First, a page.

By Joe Pickett, OCW Publication Director
The application of computers to the Humanities has spawned many sophisticated tools that have advanced understanding in a variety of disciplines and created striking new approaches to visualization using digital media. From analyzing vast libraries of texts to assembling huge collections of images, digital technologies have unearthed discoveries and revealed patterns that were unimaginable in the pre-digital era.
How does MIT factor in all this? The School of Humanities, Arts and Social Sciences has long championed digital initiatives, and its website showcases a gallery of digital humanities that are ongoing under its aegis.
Among these is CMS.633 Digital Humanities. OCW has just published a website showcasing the Spring 2015 iteration of this course, taught by Dr. Kurt Fendt and Andy Kelleher Stuhl, of MIT’S Hyperstudio in the Comparative Media Studies / Writing department. The OCW course site includes readings and assignments, links to a variety of tools and data banks, and design documents and presentations of student projects.
How does the course work?
“In the first half of the semester, students read theoretical texts and we discuss core concepts in digital humanities, such as data representation, digital archives, information visualization, and user interaction . . . During the second half of the semester, students apply the concepts they’ve learned in real-world contexts through the development of digital humanities projects that meet scholarly, educational, or public needs. In developing their projects, we ask students to follow a process based in design thinking.”
Fendt and Stuhl require students to work on their projects in groups “because [group work] mirrors how digital humanists typically work in the field: collaboratively.”
Perhaps not surprisingly, most students taking CMS.633 are science or engineering majors, not humanities majors, but this is in many ways a blessing, says Fendt, as it opens a two-way street between disciplines:
“MIT students tend to focus on how they can use tools from the digital humanities to visualize data in their own fields in innovative ways. Additionally, they often contribute approaches and tools from their different fields that influence how we think about data in the humanities. This kind of knowledge sharing and adaptation is very exciting and is part of what makes digital humanities at MIT unique.”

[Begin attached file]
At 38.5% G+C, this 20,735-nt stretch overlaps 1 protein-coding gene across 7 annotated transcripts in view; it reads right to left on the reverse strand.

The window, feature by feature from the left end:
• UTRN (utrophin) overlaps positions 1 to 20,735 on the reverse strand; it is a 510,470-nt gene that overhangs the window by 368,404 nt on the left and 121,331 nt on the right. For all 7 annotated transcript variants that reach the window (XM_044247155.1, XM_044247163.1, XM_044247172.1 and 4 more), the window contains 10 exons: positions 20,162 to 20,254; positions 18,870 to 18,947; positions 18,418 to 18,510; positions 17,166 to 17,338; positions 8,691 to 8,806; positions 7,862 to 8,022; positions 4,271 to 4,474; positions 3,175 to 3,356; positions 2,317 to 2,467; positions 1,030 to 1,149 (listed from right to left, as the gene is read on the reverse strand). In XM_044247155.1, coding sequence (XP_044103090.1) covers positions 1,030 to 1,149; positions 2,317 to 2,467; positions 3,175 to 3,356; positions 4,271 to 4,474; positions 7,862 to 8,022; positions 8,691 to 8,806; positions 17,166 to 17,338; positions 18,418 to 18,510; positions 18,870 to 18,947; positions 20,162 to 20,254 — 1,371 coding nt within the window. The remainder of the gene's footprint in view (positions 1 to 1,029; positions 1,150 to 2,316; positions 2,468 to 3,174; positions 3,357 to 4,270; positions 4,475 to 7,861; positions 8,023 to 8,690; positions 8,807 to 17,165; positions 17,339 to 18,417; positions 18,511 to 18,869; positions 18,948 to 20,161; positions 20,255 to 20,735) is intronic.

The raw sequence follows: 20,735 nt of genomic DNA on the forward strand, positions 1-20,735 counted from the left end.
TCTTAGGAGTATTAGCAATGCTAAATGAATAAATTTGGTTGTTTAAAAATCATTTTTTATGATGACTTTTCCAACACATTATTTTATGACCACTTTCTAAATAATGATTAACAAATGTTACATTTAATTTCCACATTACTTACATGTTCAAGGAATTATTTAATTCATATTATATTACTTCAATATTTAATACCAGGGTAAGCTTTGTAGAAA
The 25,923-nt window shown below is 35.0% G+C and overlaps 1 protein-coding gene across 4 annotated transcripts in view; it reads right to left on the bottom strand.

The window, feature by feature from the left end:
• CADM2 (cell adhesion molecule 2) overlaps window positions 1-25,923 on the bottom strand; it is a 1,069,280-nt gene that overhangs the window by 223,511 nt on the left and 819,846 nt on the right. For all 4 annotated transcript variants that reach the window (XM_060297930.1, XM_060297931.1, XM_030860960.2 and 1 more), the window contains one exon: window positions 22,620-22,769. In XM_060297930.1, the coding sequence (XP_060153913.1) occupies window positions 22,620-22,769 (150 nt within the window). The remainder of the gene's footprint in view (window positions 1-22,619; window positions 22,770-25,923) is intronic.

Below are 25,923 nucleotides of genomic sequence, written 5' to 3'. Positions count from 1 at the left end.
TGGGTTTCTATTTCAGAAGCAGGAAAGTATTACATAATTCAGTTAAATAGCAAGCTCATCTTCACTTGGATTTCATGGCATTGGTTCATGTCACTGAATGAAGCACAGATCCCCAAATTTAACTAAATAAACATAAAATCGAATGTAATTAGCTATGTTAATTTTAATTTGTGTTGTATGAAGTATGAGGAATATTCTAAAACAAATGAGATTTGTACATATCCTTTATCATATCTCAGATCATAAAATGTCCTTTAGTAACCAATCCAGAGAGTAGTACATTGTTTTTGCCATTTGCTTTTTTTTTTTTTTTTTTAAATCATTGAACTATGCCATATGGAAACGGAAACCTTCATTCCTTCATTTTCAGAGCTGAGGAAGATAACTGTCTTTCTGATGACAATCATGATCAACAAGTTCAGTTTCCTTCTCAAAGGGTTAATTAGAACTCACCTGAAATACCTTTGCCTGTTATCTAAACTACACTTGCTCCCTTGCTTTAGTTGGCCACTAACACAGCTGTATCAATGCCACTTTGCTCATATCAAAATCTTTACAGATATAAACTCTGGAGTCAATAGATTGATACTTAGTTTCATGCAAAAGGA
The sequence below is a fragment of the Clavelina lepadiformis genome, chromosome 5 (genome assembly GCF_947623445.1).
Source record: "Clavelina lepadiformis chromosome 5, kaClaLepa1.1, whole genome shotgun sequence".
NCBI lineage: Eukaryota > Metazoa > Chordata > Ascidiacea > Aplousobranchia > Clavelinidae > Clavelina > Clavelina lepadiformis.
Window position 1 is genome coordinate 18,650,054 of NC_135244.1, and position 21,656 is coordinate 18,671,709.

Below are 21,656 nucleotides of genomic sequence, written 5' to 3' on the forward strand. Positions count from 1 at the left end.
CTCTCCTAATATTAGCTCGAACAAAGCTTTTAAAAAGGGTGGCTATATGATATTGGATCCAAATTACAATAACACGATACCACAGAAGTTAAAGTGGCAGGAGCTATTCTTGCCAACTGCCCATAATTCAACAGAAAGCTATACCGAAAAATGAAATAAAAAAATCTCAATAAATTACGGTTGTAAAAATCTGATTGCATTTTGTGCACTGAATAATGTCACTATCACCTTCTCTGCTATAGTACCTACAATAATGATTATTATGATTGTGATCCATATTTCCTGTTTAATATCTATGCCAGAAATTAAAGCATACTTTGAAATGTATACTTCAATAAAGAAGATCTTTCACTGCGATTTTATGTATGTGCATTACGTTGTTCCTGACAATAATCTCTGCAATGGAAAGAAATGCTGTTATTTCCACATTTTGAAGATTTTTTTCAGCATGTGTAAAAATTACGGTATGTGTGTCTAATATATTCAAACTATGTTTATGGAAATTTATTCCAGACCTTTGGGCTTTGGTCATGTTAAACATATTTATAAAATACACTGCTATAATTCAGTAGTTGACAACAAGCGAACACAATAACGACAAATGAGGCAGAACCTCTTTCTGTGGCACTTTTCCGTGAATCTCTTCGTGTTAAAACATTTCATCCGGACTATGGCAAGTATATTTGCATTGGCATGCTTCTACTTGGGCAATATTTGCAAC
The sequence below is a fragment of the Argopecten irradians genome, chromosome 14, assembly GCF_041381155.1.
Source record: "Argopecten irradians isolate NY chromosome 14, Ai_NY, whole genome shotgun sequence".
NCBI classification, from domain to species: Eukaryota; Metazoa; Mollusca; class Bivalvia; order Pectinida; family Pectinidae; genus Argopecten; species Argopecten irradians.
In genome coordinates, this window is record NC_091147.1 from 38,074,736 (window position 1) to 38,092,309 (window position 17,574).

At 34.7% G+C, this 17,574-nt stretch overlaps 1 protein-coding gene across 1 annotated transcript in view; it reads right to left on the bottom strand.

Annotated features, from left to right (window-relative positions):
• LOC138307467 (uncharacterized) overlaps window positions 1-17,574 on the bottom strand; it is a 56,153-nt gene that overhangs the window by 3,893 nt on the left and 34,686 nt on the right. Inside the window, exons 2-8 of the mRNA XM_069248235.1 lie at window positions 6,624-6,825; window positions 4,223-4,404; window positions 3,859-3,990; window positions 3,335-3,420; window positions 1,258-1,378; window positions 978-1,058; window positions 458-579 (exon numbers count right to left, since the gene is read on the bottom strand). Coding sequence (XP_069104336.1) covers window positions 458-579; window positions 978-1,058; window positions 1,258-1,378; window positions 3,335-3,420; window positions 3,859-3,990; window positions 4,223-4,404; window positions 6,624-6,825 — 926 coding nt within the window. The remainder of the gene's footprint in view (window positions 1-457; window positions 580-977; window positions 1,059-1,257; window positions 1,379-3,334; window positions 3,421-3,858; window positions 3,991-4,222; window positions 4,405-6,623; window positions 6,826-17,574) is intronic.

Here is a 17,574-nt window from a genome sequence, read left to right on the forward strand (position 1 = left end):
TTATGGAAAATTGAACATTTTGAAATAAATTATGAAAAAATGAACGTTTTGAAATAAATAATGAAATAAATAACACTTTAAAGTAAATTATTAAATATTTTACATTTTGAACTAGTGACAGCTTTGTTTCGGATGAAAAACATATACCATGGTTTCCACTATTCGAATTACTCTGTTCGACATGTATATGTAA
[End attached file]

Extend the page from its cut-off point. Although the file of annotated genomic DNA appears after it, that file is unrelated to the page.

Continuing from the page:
Fendt cites the example of two astrophysics students who used a technique normally used to spot pulsars and applied it to data from the Comédie-Française Registers Project, which makes available over a century of daily records of this theater troupe.
“They overlaid two periods of data from the Comédie-Française Registers Project to see spikes that would be unnoticeable if you just examined the data in traditional ways. We thought it was a brilliant approach. It really captures what Digital Humanities is all about: taking approaches from other fields, and tuning them to make them appropriate for humanities data.”
And what about the other way around? In what ways do Digital Humanities affect the thinking of science and engineering majors?
“Typically, when students work with data in technical fields they often take the data as given items that need to be processed. We’re trying to help students think more critically about those data. When they encounter a data set, we want them to ask questions such as: What has been eliminated from the original data set? Is this data set therefore already an interpretation of the original data? . . . How do visual representations impact my interpretation of the data? In short, we help students realize that data are not neutral or objective. They are always filtered through an interpretive lens.”
The stars, as we imagine them, must be beaming.